The dominant narrative of post-war ‘race’ relations in Britain begins with the Empire Windrush bringing the earliest Caribbean workforce, and the anti-black riots of 1958 on the streets of Nottingham and Notting Hill signalling the first major instances of ‘race’-related public disorder 1 2. However, there was an earlier phase to this history – one which saw flashpoints between workers of different nationalities housed in Ministry of Labour hostels during the late 1940s. This blog entry will examine this neglected aspect of British history, concentrating on the events at Causeway Green, West Midlands, in 1949, which would lead to racist restrictions on the numbers of black workers allowed to stay at government hostels at any one time.
Post-war Britain faced a massive labour-shortage – estimated at 1,346,000 at the end of 1946 3 – and the government tapped a number of sources for workers, including ex-prisoners of war, Polish ex-servicemen, and eventually the European Voluntary Workers (EVW) scheme.
This scheme sought to recruit displaced persons, between 1947 and the early 1950s, in an effort to alleviate the severe labour shortage in Britain, and aid those made homeless during World War II. The programme was deeply discriminatory and, given the EVWs’ status as aliens, they could be directed to, and kept within, certain understaffed, and frequently undesirable, sectors of employment. This status clearly differentiated them from Caribbean migrants, who, as British citizens, were exempt from such controls.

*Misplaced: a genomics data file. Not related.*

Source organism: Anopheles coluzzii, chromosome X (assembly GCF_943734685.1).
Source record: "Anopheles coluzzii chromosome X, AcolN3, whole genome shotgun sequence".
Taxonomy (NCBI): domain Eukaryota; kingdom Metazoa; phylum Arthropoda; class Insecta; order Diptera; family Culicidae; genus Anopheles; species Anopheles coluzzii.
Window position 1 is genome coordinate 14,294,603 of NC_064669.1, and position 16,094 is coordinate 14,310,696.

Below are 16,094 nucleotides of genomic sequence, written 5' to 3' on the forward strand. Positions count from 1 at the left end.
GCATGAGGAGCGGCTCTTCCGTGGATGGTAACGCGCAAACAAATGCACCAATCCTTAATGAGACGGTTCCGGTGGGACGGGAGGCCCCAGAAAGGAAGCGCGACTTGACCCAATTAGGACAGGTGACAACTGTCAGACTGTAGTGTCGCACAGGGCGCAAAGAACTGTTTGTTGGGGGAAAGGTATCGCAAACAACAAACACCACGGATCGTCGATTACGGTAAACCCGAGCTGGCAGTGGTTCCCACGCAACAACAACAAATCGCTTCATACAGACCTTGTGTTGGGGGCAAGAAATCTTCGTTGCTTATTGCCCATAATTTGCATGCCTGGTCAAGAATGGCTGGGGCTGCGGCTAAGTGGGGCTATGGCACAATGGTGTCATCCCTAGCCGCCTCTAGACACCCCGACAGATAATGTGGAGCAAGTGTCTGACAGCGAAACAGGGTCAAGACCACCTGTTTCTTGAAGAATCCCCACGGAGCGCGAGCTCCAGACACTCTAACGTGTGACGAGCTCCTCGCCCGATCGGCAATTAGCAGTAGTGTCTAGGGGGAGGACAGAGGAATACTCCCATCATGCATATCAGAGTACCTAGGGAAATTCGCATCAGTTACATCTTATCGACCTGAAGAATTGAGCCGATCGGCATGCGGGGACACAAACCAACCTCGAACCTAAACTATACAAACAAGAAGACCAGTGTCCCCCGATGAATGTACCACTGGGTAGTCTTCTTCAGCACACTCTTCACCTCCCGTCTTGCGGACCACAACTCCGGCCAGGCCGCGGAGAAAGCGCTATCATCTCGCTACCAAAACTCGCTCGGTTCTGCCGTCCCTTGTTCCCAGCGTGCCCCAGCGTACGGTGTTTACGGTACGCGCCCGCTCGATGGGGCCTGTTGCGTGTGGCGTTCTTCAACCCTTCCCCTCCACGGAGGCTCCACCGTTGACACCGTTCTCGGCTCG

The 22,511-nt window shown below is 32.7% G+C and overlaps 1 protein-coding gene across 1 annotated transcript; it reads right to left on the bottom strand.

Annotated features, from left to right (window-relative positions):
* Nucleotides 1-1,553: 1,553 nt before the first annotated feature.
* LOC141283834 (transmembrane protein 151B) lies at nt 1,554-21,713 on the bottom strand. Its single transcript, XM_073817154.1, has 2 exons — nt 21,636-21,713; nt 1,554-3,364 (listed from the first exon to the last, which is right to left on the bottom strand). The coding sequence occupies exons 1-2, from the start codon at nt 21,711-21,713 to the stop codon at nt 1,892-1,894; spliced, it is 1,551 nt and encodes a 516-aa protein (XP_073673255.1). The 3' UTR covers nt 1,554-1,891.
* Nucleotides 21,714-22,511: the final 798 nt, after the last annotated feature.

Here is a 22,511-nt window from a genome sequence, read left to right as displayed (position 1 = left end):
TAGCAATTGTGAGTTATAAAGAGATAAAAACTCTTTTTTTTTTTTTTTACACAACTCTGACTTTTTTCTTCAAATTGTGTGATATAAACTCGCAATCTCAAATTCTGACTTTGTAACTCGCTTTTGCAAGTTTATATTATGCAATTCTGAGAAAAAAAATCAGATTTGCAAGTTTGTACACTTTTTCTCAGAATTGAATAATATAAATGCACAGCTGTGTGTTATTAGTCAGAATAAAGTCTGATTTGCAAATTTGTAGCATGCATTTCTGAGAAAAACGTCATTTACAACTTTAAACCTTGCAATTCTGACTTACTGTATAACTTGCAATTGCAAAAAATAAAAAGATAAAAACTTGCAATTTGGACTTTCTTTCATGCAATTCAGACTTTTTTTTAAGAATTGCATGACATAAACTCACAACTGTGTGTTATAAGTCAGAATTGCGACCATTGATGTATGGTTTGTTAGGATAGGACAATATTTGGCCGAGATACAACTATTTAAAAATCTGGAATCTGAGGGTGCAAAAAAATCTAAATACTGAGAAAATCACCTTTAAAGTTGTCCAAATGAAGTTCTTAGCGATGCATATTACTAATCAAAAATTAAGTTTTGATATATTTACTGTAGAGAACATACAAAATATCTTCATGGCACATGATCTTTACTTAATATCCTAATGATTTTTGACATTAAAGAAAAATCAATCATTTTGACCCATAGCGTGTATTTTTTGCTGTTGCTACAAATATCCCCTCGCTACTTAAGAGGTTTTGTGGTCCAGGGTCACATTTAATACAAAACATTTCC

Thousands of West Indians had come to Britain during the war, either as volunteers in the armed forces or technicians, and while a few remained, the majority returned home. It was the shortage of opportunities, and underdevelopment of the islands under colonial rule, that provided the impetus for many more to seek employment in the ‘mother country’ in the late 1940s 4.
The housing of a number of the new migrants in the vicinity of their employment was organised by the National Service Hostels Corporation (NSHC), which was set up by the Ministry of Labour and National Service in 1941.
The records of the NSHC report disturbances at their hostels from 1946. The West Bromwich hostel, home to predominantly Irish and Caribbean tenants, witnessed some disorder on 25 December 1946, instigated by the Irishmen’s dislike of black men dancing with white female members of staff at the Christmas party:
Letchworth Hostel in Hertfordshire saw a disturbance in late February 1947, following, ‘a “round robin” signed by 350 white trainees demanding the instant removal of all black personnel from the Centre.’
The Greenbanks Hostel in Leeds faced trouble on the 25 January 1948, where, in the words of the manager, ‘The cause appears to be racial prejudice – black men associating with white women’ 5. Disturbances had previously been recorded there in September and December 1947. The Sherburn-in-Elmet Hostel, Yorkshire, records a disturbance on the 30 November 1947, as well as a number of other ‘outbreaks of one kind or another’ 6.